- The Washington Times - Saturday, April 22, 2006

ELKTON, Va. (AP) — Two Confederate brothers killed during the Civil War were buried in the same cemetery under simple markings, leaving their legacy untold.

Now, distant relatives of the Powell brothers and a Civil War heritage group are changing that. They are getting headstones from the Department of Veterans Affairs to properly recognize the brothers’ deaths.

“These guys gave their lives,” said Elkton historian Casey Billhimer, who called the effort “the least we can do.”

In October 1862, a young soldier named Elias Powell was killed by federal scouts and buried in a family cemetery that is now part of the Shenandoah National Park.

“William” Albert Powell, also a Confederate, was killed two years later at the Battle of Spotsylvania and buried at the Hensley, Shifflett, Powell Cemetery on the side of a mountain, Mr. Billhimer said.

The graves were marked with rocks that were likely found near the cemetery and turned into tombstones. Each stone was engraved with the soldier’s initials and his date of death.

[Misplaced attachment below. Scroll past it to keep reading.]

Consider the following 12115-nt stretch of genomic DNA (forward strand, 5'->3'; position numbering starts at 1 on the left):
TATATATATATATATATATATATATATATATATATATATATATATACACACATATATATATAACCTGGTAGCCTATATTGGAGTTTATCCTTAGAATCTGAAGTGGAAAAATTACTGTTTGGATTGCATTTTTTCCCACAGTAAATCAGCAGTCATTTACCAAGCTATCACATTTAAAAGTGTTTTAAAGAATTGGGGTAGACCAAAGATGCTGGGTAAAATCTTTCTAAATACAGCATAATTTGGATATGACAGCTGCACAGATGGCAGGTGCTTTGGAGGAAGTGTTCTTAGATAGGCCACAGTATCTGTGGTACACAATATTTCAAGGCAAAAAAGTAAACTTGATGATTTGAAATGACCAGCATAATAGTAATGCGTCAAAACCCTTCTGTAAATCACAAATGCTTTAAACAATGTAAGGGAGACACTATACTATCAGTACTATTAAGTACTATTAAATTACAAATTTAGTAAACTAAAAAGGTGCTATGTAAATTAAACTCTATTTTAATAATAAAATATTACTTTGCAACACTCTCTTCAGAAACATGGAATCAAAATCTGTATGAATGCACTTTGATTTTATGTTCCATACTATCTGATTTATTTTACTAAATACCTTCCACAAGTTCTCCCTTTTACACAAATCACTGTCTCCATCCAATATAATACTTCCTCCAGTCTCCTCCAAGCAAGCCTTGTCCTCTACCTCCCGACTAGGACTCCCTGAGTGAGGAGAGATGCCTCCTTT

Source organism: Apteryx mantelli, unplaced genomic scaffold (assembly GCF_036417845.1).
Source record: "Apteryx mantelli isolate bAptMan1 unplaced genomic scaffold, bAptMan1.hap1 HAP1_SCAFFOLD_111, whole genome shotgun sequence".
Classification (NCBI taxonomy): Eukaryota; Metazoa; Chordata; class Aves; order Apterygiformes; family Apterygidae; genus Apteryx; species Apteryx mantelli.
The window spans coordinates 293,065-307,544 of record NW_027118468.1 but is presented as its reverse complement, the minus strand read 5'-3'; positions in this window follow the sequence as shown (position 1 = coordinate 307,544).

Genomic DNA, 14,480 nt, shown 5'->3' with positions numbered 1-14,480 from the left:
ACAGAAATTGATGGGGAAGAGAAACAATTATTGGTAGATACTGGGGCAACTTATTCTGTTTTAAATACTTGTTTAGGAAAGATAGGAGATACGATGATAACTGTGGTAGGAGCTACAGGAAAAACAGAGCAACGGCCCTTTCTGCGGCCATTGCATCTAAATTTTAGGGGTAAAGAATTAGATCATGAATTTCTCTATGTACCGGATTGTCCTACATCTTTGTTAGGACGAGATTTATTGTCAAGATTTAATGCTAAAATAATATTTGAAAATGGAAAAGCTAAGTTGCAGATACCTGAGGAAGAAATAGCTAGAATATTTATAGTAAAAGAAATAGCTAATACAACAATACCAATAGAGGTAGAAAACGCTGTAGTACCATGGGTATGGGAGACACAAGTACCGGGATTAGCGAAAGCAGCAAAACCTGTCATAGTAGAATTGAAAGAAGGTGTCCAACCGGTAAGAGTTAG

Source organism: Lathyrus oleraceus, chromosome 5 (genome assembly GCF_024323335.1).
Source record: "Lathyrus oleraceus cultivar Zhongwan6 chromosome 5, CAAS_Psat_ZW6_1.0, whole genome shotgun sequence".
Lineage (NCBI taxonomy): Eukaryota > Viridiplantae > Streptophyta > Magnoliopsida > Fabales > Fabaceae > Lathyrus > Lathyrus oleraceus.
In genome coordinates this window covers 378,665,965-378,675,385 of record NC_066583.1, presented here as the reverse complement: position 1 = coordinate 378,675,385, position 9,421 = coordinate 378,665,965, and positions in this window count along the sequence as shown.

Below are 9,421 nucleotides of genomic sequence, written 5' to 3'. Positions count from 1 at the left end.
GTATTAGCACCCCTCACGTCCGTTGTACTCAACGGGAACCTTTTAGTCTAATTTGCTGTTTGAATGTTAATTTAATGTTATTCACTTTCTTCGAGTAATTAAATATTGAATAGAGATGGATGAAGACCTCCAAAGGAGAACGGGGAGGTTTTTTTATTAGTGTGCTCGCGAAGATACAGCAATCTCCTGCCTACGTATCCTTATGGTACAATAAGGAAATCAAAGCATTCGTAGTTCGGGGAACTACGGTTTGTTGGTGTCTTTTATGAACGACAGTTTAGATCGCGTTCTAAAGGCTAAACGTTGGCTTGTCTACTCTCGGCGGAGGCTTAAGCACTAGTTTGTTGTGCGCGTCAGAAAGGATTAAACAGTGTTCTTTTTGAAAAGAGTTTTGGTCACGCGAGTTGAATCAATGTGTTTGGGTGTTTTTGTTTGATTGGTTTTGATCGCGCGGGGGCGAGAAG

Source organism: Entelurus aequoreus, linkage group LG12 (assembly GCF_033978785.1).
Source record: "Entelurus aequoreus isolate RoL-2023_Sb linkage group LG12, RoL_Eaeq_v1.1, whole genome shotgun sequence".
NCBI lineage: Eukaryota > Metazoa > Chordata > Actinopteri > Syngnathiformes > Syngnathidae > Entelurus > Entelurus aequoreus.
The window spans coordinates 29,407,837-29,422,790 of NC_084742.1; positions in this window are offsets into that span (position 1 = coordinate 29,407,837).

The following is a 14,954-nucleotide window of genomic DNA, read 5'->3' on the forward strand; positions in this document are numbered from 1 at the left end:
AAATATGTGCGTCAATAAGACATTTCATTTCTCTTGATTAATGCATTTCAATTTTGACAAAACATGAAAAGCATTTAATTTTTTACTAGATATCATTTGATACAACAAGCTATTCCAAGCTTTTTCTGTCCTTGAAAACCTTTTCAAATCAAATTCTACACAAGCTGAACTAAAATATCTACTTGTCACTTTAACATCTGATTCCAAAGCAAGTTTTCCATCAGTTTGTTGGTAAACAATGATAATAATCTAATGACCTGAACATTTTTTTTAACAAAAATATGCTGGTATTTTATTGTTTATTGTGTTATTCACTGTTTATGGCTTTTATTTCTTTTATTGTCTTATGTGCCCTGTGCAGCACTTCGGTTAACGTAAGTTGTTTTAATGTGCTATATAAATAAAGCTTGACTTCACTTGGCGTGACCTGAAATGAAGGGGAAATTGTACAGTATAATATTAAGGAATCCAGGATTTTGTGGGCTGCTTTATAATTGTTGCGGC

With no other information on the grave markers, not even the soldiers’ family members knew for sure where they were buried.

The Powells’ relatives and the Col. D.H. Lee Martz Camp 10 Sons of Confederate Veterans have led the effort to get proper tombstones.

Jim Miller of Jem Stones Art Studio will engrave on the stones each man’s name, date of birth and death and a short history of his life. The stones are schedule to be dedicated this weekend by the Sons of Confederate Veterans. Several members of the Powell family are to attend.

The graves were rediscovered when descendant Cleve Powell learned through research that his great-great uncles were buried in the cemetery.

“The date on the stone was identical with the piece of paper my uncle had given me” with information about the deaths, Mr. Powell said. “It was very satisfying to know that we had figured something out.”

After he learned where his uncles were buried, Mr. Powell contacted Mr. Billhimer to notify him of the find.

From there, Mr. Powell said, the Sons of Confederate Veterans began the process of getting proper grave markers.

“We brought it to their attention and they got the ball rolling from there,” he said. “Maybe 100 years from now, those stones will be there to tie the family’s history together.”

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